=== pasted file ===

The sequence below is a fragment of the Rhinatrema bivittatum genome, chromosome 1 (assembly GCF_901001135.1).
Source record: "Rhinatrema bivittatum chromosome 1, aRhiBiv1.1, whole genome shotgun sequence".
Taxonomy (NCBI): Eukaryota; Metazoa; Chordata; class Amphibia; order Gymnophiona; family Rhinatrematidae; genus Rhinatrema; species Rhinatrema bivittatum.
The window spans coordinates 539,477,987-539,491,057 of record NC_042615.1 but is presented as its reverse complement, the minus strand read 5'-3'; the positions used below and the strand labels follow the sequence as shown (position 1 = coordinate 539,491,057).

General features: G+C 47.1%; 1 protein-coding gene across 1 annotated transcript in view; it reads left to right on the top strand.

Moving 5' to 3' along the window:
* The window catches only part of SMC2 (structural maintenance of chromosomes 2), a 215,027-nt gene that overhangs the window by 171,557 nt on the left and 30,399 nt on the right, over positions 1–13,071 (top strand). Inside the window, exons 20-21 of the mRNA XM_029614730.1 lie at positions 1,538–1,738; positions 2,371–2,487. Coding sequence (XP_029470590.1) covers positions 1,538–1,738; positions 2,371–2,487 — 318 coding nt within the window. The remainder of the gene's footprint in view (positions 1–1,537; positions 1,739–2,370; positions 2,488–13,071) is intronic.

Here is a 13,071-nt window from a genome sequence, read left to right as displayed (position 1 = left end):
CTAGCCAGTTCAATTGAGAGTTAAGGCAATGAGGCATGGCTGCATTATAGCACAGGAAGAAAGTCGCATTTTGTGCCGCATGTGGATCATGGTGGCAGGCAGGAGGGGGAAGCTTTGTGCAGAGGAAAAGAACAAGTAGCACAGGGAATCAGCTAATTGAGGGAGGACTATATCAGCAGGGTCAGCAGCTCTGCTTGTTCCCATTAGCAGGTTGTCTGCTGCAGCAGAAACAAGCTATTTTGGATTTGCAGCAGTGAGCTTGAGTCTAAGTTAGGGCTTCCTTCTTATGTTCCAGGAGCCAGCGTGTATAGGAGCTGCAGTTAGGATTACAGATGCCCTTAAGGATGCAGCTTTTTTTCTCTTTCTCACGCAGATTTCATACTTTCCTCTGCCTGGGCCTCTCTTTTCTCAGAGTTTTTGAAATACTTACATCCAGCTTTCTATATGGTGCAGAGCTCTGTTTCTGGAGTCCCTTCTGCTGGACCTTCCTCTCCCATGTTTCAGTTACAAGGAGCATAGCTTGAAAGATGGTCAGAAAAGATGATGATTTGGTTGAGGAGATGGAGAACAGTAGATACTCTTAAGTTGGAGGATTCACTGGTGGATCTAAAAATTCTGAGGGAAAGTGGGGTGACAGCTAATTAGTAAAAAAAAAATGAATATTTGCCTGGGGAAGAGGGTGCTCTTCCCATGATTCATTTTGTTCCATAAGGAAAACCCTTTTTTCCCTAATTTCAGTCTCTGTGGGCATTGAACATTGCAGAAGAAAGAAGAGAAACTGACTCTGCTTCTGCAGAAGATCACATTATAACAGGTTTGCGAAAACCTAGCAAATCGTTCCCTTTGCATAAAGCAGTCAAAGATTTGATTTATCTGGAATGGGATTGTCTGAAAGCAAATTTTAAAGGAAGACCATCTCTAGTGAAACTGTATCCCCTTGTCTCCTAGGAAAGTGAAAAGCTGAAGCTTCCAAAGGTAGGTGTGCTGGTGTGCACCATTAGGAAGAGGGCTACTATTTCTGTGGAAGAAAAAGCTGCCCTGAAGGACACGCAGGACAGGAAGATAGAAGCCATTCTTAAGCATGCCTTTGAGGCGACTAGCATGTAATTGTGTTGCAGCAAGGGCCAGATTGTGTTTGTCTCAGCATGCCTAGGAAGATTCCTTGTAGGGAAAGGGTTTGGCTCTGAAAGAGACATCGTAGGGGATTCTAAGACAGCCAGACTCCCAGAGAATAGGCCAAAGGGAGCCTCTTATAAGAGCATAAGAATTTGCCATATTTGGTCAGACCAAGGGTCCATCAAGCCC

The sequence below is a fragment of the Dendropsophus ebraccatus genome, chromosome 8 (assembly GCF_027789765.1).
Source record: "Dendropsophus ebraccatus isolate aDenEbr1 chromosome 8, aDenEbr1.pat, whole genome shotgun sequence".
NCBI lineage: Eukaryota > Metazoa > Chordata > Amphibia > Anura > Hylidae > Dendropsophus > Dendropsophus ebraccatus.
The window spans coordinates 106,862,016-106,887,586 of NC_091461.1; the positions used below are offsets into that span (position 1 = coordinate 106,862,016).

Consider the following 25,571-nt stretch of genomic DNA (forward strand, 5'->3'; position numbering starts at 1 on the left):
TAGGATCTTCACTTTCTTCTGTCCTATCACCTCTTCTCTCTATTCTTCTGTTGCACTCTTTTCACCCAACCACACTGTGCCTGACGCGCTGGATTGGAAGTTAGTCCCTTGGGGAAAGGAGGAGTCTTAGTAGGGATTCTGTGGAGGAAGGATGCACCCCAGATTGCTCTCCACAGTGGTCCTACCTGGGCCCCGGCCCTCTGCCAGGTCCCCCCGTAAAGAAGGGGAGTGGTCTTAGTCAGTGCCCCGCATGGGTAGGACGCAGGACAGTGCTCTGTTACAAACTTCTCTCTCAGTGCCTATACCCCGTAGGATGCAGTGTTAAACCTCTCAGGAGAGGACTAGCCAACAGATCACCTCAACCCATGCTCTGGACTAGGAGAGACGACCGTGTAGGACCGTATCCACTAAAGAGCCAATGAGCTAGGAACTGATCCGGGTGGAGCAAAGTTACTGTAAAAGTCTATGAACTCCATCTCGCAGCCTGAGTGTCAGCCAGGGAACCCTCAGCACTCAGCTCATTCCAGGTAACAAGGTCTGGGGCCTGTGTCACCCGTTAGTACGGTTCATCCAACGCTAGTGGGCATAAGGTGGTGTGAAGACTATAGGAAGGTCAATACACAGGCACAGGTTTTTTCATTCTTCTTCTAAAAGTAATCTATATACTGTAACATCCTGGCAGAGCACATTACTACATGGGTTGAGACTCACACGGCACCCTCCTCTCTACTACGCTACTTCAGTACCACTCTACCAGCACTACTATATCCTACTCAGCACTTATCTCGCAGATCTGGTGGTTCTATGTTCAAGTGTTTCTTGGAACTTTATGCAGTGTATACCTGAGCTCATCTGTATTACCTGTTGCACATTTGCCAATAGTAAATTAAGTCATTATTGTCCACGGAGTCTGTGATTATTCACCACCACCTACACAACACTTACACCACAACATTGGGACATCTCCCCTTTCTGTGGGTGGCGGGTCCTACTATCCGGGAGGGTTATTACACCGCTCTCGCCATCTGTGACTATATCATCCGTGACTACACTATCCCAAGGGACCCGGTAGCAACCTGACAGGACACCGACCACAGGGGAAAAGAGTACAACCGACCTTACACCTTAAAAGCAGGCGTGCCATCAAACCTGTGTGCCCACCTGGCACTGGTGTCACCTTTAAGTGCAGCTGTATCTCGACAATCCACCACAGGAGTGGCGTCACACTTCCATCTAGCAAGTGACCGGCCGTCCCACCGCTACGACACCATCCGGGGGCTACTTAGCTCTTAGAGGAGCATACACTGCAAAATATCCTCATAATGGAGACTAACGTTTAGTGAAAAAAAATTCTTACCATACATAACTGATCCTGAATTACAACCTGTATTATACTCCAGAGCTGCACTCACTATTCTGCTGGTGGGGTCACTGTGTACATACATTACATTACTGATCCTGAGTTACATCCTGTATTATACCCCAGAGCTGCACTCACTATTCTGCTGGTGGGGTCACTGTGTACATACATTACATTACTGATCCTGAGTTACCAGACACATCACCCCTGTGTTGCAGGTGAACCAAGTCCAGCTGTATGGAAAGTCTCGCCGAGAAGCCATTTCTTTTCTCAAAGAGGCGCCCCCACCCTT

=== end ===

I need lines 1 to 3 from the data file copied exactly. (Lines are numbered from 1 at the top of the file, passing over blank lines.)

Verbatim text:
The sequence below is a fragment of the Rhinatrema bivittatum genome, chromosome 1 (assembly GCF_901001135.1).
Source record: "Rhinatrema bivittatum chromosome 1, aRhiBiv1.1, whole genome shotgun sequence".
Taxonomy (NCBI): Eukaryota; Metazoa; Chordata; class Amphibia; order Gymnophiona; family Rhinatrematidae; genus Rhinatrema; species Rhinatrema bivittatum.